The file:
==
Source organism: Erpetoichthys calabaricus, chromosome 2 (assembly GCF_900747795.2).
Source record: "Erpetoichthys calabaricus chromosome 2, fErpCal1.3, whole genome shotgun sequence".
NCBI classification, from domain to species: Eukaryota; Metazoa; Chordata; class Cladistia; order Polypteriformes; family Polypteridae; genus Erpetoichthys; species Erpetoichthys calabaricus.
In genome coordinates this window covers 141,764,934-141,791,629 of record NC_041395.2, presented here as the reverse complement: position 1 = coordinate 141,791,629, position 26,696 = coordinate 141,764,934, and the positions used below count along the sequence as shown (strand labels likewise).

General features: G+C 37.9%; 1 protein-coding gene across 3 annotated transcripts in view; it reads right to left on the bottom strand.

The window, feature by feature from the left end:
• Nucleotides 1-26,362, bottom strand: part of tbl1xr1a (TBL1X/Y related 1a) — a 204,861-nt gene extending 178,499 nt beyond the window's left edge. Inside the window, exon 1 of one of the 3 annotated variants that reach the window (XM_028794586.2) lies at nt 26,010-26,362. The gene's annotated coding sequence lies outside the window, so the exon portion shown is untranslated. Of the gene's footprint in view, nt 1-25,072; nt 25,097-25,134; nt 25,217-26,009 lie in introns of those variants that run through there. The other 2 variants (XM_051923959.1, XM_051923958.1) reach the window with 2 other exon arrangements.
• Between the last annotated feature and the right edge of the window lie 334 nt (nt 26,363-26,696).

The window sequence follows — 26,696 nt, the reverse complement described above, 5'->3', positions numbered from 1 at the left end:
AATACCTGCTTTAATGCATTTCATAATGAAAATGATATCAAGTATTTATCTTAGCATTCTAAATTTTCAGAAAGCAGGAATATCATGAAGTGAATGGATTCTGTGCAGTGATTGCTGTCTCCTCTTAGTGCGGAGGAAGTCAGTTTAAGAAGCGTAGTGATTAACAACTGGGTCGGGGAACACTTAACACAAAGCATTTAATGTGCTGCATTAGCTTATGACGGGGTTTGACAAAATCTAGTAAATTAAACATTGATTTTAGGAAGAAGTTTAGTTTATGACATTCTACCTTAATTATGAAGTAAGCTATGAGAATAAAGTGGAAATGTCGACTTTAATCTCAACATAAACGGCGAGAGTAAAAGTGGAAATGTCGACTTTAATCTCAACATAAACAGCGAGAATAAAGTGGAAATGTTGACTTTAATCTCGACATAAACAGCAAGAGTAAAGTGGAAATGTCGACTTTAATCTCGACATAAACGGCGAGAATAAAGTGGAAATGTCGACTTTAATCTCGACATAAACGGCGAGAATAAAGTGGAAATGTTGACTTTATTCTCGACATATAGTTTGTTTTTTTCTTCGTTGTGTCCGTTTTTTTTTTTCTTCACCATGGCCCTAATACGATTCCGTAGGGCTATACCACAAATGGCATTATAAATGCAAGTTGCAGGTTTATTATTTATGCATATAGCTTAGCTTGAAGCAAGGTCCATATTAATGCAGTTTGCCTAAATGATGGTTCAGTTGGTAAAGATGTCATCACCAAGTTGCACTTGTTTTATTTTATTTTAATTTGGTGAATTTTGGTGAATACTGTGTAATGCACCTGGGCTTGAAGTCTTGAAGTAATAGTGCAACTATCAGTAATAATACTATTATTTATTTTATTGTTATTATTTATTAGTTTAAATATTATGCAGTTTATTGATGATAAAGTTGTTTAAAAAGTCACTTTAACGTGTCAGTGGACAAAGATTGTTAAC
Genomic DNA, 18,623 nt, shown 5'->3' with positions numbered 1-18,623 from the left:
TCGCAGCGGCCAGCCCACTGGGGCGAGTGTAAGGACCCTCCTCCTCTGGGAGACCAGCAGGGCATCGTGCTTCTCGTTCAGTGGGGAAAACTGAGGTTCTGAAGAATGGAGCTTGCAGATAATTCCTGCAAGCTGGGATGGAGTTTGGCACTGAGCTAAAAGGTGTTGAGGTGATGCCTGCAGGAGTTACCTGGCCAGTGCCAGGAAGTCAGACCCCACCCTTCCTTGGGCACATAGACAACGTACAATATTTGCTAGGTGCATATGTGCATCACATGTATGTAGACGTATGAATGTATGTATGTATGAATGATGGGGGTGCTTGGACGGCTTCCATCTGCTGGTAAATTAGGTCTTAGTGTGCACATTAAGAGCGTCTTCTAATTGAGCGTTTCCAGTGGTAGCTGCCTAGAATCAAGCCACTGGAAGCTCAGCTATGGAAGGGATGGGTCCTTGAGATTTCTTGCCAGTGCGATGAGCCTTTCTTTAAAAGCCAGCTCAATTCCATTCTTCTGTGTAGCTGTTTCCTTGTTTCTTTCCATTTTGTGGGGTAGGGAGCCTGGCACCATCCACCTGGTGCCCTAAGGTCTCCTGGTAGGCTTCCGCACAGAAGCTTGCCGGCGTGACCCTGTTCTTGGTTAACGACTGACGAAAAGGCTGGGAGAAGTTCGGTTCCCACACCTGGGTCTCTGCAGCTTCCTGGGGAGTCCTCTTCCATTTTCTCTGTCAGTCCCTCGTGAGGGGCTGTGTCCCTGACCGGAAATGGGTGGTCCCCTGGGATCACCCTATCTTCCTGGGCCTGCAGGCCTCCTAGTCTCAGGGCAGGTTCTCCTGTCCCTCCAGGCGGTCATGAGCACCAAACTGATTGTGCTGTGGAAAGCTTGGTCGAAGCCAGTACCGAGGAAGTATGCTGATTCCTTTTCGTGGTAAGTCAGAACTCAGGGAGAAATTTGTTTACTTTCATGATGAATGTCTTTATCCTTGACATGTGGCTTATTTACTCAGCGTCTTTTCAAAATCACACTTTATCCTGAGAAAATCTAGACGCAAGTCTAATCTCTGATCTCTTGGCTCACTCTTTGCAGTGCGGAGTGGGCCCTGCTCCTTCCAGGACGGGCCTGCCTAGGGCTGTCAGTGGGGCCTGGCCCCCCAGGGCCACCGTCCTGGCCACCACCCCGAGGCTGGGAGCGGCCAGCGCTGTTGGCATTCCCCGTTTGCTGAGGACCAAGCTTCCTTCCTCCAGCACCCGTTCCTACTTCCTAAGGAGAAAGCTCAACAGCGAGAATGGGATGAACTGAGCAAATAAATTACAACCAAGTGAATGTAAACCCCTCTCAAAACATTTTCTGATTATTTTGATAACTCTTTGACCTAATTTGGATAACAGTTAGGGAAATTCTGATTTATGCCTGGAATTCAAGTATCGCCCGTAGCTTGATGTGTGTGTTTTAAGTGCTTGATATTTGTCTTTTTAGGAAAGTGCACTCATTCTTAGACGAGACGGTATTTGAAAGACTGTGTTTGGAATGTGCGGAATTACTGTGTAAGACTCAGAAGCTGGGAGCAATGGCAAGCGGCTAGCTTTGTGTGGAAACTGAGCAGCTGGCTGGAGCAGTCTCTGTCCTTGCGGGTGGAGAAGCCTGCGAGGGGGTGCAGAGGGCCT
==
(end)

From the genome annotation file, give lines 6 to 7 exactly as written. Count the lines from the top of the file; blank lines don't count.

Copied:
The window, feature by feature from the left end:
• Nucleotides 1-26,362, bottom strand: part of tbl1xr1a (TBL1X/Y related 1a) — a 204,861-nt gene extending 178,499 nt beyond the window's left edge. Inside the window, exon 1 of one of the 3 annotated variants that reach the window (XM_028794586.2) lies at nt 26,010-26,362. The gene's annotated coding sequence lies outside the window, so the exon portion shown is untranslated. Of the gene's footprint in view, nt 1-25,072; nt 25,097-25,134; nt 25,217-26,009 lie in introns of those variants that run through there. The other 2 variants (XM_051923959.1, XM_051923958.1) reach the window with 2 other exon arrangements.